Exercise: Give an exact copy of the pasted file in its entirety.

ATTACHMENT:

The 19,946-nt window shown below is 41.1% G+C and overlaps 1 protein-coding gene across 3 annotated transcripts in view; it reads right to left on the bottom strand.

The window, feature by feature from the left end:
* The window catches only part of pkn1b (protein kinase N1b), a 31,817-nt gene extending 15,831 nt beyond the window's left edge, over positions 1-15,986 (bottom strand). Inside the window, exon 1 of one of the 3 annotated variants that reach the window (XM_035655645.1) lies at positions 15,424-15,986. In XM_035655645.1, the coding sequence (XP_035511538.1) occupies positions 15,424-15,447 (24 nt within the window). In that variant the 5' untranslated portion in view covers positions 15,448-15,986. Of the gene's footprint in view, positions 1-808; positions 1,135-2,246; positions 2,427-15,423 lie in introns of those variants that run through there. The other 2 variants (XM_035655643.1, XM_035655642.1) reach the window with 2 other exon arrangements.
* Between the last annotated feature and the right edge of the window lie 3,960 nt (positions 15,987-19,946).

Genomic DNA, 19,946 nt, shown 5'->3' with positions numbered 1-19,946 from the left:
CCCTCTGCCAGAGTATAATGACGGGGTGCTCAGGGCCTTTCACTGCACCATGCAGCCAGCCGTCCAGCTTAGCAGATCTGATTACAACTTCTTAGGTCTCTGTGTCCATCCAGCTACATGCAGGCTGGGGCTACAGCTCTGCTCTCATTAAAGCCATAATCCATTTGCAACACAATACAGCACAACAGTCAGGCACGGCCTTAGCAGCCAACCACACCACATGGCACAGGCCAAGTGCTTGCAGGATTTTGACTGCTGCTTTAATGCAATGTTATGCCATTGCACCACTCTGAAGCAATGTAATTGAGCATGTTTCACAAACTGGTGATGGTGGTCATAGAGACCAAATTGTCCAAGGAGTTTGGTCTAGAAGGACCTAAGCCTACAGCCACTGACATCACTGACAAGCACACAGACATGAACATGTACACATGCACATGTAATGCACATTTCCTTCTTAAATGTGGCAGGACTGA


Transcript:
The 19,946-nt window shown below is 41.1% G+C and overlaps 1 protein-coding gene across 3 annotated transcripts in view; it reads right to left on the bottom strand.

The window, feature by feature from the left end:
* The window catches only part of pkn1b (protein kinase N1b), a 31,817-nt gene extending 15,831 nt beyond the window's left edge, over positions 1-15,986 (bottom strand). Inside the window, exon 1 of one of the 3 annotated variants that reach the window (XM_035655645.1) lies at positions 15,424-15,986. In XM_035655645.1, the coding sequence (XP_035511538.1) occupies positions 15,424-15,447 (24 nt within the window). In that variant the 5' untranslated portion in view covers positions 15,448-15,986. Of the gene's footprint in view, positions 1-808; positions 1,135-2,246; positions 2,427-15,423 lie in introns of those variants that run through there. The other 2 variants (XM_035655643.1, XM_035655642.1) reach the window with 2 other exon arrangements.
* Between the last annotated feature and the right edge of the window lie 3,960 nt (positions 15,987-19,946).

Genomic DNA, 19,946 nt, shown 5'->3' with positions numbered 1-19,946 from the left:
CCCTCTGCCAGAGTATAATGACGGGGTGCTCAGGGCCTTTCACTGCACCATGCAGCCAGCCGTCCAGCTTAGCAGATCTGATTACAACTTCTTAGGTCTCTGTGTCCATCCAGCTACATGCAGGCTGGGGCTACAGCTCTGCTCTCATTAAAGCCATAATCCATTTGCAACACAATACAGCACAACAGTCAGGCACGGCCTTAGCAGCCAACCACACCACATGGCACAGGCCAAGTGCTTGCAGGATTTTGACTGCTGCTTTAATGCAATGTTATGCCATTGCACCACTCTGAAGCAATGTAATTGAGCATGTTTCACAAACTGGTGATGGTGGTCATAGAGACCAAATTGTCCAAGGAGTTTGGTCTAGAAGGACCTAAGCCTACAGCCACTGACATCACTGACAAGCACACAGACATGAACATGTACACATGCACATGTAATGCACATTTCCTTCTTAAATGTGGCAGGACTGA